“Prognoses and diagnoses shall be revealed to the patient, unless the physician, for reasons which his/her conscience tells him/her are important, feels that they should not be revealed. A prognosis of fatal illness may, however, only be revealed to the patient subject to the precautions dictated by a thorough knowledge of his/her temperament, specific health conditions and character; but as a rule it should be revealed to the nearest of kin considered by the physician as suitable, unless the patient has previously forbidden this or has indicated other persons to whom the information should be divulged.”

This could be considered as a rather paternalistic approach. Recent legislation (dating from 1992 to 2005) in Bulgaria, Cyprus, Denmark, Finland, Hungary, Iceland, Latvia, Lithuania, the Netherlands and Norway places the emphasis on patients’ rights rather than doctors’ obligations – although the two are obviously linked. In some cases (e.g. in Spain and Greece), a code of medical ethics exists alongside a law containing a section on patients’ rights. In Luxembourg and France, the codes of medical deontology are legislative acts.

The following extract from the Finnish Act on the Status and Rights of Patients (1992) [4] provides an example of legislation relating to the right to be informed of one’s state of health.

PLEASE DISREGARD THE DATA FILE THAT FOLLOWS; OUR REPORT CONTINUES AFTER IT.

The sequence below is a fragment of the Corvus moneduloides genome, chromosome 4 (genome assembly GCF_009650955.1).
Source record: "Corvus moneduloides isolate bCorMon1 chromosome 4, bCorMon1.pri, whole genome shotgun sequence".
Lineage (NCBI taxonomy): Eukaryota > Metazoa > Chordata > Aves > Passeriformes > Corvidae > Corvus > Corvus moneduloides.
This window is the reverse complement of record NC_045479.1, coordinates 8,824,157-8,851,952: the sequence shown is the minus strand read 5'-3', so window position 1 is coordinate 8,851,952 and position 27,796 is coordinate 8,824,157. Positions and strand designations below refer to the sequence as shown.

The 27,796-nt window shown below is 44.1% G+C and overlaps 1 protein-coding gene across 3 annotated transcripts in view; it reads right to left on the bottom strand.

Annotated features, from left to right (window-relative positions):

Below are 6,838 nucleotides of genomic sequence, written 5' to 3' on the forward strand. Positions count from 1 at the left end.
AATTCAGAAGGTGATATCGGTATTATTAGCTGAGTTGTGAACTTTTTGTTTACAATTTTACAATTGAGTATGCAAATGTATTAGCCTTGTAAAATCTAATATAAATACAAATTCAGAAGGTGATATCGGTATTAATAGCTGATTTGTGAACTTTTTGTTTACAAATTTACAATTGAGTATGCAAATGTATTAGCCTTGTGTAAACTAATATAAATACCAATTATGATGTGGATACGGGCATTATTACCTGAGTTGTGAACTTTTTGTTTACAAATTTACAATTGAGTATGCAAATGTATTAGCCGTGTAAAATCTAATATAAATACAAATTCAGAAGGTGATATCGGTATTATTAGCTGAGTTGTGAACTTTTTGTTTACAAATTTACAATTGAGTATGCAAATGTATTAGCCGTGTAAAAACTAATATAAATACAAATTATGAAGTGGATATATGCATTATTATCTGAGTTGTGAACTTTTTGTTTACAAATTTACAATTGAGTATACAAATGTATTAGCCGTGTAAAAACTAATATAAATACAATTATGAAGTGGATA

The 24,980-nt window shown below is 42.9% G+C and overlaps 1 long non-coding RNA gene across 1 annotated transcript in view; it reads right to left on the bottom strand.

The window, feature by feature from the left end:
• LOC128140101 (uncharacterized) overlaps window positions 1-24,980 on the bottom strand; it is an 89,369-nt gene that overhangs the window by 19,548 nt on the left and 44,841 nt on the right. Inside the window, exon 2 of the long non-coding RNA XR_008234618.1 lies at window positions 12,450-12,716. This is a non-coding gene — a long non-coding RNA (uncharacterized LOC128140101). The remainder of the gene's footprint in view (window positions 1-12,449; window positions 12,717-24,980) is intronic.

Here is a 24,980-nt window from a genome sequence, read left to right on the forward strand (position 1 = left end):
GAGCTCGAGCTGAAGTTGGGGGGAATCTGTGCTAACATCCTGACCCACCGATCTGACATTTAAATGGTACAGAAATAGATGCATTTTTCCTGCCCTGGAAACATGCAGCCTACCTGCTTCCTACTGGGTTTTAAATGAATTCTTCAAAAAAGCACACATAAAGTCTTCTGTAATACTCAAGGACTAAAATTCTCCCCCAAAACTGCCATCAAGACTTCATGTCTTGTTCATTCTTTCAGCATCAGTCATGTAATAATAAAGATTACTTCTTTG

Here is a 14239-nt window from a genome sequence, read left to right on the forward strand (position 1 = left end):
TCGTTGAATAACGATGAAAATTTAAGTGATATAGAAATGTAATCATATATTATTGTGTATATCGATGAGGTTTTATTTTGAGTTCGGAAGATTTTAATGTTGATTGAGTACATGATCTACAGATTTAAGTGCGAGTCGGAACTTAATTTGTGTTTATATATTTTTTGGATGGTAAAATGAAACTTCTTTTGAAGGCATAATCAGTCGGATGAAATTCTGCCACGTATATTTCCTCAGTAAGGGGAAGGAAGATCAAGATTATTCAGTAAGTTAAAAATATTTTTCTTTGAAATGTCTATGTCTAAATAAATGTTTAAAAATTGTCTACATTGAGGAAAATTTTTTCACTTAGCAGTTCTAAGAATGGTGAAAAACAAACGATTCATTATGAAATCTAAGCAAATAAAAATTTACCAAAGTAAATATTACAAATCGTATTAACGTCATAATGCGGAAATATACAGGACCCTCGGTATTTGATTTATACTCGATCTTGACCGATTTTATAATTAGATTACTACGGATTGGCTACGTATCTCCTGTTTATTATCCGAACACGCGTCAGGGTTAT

"A patient shall be given information about his/her state of health, the significance of the treatment, various alternative forms of treatment and their effects and about other factors related to his/her treatment that are significant when decisions are made on the treatment given to him/her. However, this information shall not be given against the will of the patient or when it is obvious that giving the information would cause serious hazard to the life or health of the patient."

Health care professionals should try to give the information in such a way that the patient can understand it. If the health care professional does not know the language used by the patient or if the patient because of a sensory handicap or speech defect cannot be understood, interpretation should be provided if possible.